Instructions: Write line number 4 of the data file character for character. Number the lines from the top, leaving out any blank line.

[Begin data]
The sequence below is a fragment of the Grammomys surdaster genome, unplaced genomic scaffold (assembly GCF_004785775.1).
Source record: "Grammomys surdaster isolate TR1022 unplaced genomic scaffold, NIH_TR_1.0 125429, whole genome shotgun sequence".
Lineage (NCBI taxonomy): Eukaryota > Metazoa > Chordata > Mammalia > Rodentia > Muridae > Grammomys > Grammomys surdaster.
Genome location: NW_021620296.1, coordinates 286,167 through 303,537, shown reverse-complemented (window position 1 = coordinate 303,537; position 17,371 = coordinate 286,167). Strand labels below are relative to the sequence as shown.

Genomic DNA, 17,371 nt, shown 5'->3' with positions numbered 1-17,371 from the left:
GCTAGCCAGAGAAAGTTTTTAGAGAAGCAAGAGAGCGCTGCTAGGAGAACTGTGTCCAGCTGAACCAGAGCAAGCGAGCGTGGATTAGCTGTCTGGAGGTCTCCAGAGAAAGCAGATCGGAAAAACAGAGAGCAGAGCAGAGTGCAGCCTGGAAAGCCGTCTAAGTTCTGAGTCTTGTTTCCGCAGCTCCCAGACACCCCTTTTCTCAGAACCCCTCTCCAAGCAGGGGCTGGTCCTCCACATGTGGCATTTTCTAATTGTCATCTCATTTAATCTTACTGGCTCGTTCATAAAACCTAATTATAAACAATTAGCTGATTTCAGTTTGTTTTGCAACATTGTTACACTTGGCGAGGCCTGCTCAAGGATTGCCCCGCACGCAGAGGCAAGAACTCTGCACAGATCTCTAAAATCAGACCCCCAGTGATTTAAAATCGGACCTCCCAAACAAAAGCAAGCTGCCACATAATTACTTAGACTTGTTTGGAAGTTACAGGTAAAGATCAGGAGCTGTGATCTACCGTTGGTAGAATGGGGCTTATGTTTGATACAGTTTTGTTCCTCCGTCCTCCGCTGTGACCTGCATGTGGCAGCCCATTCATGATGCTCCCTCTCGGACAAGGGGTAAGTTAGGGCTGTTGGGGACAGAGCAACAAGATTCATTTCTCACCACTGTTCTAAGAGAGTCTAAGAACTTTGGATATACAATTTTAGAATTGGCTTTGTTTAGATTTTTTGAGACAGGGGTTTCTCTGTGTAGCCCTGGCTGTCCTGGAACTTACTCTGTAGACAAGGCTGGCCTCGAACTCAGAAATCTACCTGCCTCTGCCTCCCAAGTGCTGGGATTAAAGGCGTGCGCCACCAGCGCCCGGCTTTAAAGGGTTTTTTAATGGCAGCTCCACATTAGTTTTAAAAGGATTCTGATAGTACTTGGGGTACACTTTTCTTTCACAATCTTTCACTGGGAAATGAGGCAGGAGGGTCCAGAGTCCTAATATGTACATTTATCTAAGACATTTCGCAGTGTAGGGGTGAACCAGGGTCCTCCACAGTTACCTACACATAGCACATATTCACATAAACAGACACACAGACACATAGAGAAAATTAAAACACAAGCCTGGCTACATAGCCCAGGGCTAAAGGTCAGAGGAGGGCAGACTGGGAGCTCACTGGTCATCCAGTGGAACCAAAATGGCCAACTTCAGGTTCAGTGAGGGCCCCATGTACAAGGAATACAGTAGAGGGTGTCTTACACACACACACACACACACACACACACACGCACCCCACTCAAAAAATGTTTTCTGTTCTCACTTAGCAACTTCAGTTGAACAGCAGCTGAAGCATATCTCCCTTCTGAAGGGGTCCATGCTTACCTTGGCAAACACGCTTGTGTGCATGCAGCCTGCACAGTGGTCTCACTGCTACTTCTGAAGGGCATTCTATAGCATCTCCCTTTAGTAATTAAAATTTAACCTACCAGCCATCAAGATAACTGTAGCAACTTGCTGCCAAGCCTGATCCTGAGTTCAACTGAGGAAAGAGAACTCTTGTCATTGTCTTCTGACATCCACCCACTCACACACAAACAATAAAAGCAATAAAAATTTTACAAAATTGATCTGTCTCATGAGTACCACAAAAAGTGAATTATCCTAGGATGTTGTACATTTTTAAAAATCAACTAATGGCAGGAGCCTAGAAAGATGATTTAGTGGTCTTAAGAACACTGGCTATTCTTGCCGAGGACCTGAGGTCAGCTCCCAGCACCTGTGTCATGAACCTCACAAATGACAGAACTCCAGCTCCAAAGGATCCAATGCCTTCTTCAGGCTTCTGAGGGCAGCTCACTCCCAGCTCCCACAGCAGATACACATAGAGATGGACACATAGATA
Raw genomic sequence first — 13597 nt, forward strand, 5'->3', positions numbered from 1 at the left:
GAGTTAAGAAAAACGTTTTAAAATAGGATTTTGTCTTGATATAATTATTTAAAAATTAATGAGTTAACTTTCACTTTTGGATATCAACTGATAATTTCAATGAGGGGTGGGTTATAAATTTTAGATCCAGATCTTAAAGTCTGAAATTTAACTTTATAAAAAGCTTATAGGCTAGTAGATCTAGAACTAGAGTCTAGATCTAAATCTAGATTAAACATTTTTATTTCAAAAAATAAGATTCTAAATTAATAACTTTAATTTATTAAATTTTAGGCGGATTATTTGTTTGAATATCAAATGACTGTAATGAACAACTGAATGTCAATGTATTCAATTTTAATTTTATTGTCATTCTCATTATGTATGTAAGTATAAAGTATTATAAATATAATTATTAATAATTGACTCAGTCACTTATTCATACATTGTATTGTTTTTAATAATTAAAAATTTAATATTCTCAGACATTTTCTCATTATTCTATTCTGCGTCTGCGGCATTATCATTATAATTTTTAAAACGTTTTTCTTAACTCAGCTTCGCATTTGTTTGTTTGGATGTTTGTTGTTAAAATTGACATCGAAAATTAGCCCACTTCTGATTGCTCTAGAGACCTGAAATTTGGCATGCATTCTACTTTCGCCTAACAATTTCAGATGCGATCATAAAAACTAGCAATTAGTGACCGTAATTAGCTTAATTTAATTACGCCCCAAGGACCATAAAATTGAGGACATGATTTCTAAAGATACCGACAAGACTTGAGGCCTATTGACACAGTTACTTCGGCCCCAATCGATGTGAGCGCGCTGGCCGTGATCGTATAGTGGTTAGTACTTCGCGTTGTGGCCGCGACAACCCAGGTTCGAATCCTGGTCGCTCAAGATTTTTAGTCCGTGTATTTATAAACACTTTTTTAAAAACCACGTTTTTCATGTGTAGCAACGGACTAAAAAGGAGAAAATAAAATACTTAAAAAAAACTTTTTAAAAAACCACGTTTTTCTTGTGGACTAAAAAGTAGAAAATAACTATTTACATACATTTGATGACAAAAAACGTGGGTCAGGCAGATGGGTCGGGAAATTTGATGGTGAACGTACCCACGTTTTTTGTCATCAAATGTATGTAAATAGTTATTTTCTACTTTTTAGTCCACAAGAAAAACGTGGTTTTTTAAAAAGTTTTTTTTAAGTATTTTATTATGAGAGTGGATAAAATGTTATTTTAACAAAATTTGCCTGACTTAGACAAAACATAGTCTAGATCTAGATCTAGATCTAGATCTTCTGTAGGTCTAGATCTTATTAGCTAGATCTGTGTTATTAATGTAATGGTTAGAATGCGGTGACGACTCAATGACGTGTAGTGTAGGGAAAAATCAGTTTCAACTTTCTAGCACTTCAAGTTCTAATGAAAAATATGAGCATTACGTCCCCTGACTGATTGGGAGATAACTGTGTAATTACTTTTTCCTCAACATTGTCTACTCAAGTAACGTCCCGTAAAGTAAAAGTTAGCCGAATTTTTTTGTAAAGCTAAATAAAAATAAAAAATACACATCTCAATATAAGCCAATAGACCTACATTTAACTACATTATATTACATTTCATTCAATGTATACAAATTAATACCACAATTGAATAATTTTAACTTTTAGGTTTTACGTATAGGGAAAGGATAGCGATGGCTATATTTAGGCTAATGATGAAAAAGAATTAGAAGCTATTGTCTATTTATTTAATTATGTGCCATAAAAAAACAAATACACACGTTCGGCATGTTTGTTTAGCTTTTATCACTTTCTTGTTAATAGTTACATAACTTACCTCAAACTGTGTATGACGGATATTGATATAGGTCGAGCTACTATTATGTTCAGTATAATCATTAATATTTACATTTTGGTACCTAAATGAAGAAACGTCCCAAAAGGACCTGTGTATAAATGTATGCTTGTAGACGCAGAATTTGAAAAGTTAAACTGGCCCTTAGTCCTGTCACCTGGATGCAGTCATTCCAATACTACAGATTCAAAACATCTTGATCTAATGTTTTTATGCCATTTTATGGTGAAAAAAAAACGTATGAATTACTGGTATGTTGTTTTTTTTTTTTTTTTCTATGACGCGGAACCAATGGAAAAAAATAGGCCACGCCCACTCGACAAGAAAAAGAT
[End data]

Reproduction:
Genome location: NW_021620296.1, coordinates 286,167 through 303,537, shown reverse-complemented (window position 1 = coordinate 303,537; position 17,371 = coordinate 286,167). Strand labels below are relative to the sequence as shown.